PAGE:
Hitchhiking in Chile: Our First Experience and What We Learned
Hitchhiking in Chile was my first time ever hitchhiking and I must admit, I was hesitant to try it. But in my case, I didn’t really have a choice! Keep reading to find out my entire story and what happened, what we learned, as well as some tips for hitchhiking Chile or Patagonia.
Hitchhiking in Chile, Patagonia
Hitchhiking in Chile is a common plan for many backpackers. Those on a tight budget can’t afford the expensive buses in Patagonia (the southern mountainous region of Argentina and Chile) and therefore resort to hitchhiking.
While hitchhiking in Chile and Argentina is a “normal” thing to do, I saw the risks involved and to me, the risks weren’t worth taking. So for that reason, buses were our chosen method of transport around Patagonia!
*Hot Tip: You can book almost every bus in South America on the website Bus Bud. Here, you can compare all of the different companies, prices, and layouts of seats. You can also buy your ticket securely AND choose your seat!
Besides being a little bit pricey, the buses throughout Argentina and Chile were nice! If we splurged a little more we could get a VIP bus that came with a huge seat, a meal, and wine!
It’s safe to say, we were happy with the whole bus situation and had no intention of hitchhiking in Chile or Argentina.
So how did we ended up having to hitchhike?
It’s a funny story actually.
Our Hitchhiking in Patagonia Story
We started in the most southern area of Patagonia and were making our way north. Once leaving El Chalten, Argentina we decided we just had to go to the Marble Caves. They looked beautiful (and they were) but they were located in a very remote area of in Chile.
What we did find out by speaking to a saleswoman at the bus station was that we could catch an overnight bus directly to the city of Los Antigos in Argentina. From there, we could get a minibus/shuttle across the border to a town called in Chile called Chile Chico. From Chile Chico, there was another minibus to go to the town where the Marble Caves are!
Yes, it is all very confusing, but the point is that we thought that would be able to get there no problem at all! Sure, it was a few buses, but it sounded possible.
Determined and confident with the knowledge of the saleslady, we booked the overnight bus to Los Antigos which was the first leg in our journey.
Little did we know, that the buses are very unreliable.
We arrived around 5 am in Los Antigos. The bus terminal was closed, all of the shops were closed, everything was closed. Along with several other backpackers, we waited outside in the cold for the bus terminal to open so that we could buy bus tickets to continue our journey.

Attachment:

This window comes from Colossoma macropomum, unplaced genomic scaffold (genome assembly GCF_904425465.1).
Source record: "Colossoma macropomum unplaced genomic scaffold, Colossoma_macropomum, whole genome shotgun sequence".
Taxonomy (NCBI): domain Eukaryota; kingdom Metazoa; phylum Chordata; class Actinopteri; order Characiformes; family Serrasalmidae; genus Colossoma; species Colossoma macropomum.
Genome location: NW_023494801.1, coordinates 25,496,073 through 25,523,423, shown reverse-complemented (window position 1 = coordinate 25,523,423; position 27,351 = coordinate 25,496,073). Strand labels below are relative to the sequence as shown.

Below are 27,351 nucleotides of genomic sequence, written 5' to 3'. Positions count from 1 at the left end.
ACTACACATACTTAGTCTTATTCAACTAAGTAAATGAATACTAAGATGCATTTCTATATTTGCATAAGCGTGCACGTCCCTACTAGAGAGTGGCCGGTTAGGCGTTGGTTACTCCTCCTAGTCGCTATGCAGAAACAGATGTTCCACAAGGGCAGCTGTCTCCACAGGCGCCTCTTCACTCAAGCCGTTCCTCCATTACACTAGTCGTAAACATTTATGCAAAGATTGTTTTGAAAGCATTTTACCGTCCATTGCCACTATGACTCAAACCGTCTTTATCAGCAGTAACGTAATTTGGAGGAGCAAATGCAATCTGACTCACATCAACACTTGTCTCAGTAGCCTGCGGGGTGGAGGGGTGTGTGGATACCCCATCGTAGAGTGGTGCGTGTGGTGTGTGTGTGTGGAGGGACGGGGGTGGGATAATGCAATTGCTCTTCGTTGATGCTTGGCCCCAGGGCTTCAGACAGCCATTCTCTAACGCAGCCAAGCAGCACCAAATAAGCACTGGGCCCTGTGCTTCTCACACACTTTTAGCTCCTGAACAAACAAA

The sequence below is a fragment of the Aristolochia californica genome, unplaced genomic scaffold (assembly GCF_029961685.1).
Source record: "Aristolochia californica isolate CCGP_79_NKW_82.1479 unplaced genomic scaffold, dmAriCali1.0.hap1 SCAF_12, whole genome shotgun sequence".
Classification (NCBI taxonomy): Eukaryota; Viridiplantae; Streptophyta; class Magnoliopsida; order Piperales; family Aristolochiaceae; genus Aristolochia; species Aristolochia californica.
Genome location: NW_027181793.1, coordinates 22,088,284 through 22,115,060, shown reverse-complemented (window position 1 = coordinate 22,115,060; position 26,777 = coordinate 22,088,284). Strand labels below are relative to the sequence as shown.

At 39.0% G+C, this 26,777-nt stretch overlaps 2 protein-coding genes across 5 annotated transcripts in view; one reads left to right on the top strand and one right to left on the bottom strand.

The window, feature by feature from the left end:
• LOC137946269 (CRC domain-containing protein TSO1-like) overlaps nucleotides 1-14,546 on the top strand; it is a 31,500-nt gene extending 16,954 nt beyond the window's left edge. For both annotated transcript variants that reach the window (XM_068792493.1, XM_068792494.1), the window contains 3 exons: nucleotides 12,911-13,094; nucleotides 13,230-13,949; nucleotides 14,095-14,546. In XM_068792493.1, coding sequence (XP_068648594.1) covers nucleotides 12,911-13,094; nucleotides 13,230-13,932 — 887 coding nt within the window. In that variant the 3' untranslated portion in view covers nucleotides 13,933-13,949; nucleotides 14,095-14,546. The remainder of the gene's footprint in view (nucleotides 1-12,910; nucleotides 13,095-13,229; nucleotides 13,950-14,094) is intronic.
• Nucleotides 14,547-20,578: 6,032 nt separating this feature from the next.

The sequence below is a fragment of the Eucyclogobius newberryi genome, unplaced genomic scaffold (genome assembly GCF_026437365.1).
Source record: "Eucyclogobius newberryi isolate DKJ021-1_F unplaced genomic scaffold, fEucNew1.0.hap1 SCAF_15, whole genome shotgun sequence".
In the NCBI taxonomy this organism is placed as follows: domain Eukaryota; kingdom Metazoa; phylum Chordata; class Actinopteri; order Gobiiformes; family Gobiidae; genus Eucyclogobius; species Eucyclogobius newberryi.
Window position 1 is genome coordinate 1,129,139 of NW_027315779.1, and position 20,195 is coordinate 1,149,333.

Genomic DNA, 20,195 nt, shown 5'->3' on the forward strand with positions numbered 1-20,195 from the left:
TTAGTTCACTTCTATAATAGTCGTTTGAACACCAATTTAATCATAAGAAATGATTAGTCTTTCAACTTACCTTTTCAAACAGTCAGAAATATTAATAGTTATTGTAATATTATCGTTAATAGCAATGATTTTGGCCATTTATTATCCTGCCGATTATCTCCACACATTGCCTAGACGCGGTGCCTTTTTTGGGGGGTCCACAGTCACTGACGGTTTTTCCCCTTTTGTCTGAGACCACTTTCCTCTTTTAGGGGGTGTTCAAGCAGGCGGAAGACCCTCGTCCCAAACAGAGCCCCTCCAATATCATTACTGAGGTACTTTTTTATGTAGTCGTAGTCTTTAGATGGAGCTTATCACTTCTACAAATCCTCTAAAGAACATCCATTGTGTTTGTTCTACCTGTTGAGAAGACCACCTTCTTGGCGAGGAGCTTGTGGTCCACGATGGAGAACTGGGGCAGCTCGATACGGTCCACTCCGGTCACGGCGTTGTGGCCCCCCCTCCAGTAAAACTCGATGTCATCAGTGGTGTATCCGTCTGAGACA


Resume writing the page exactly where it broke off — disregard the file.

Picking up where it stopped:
7 am rolled around and the ticket counters started opening. We bought the minibus ticket to get us across the border to Chile Chico. The minibus was scheduled to arrive at 8 am.
But, when it still hadn’t arrived at 8:30 we asked the salesperson at the ticket counter about it. She said that the bus was late, the border just sometimes created delays.
So we waited, and waited, and waited.
10 am rolled around and the bus still hadn’t arrived. Frustrated, we talked with some other travelers who were going in the same direction as us. Luckily, one spoke fluent Spanish and could communicate properly with the saleslady.
She admitted that sometimes the bus just doesn’t show up.
Reluctantly, we got our money back for the bus tickets and got in a taxi with the Spanish-speaking traveler. We knew a taxi all the way to Chile Chico would be very expensive, but we had no choice!
The taxi drove to the first immigration building where we would get our Argentina exit stamp.
Here, the taxi driver told us to get out.
What!? We needed to get to Chile Chico, staying at the immigration building in the middle of nowhere was not going to help us.
The girl we were with communicated in Spanish with the taxi driver and learned that it was not possible for the taxi to cross the border.
This was terrible news.
What you need to understand about this border crossing is that the first immigration building is the Argentina exit building. Then, many kilometers down the road, there is the immigration entrance building to Chile. The several-kilometer gap between the immigration buildings is nobody’s land essentially and no taxis go there.
We had all of our bags with us and it would be way too far to walk.
*Note: It is 7 kilometers between the Argentia immigration building and the Chile immigration building. Many backpackers actually do walk it. We simply had too much stuff with us, but it is possible and safe to do so.
There we were, at the border, hitchhiking.
I found it strange that hitchhiking right outside the immigration building was allowed. The immigration officers all watched us and didn’t care at all.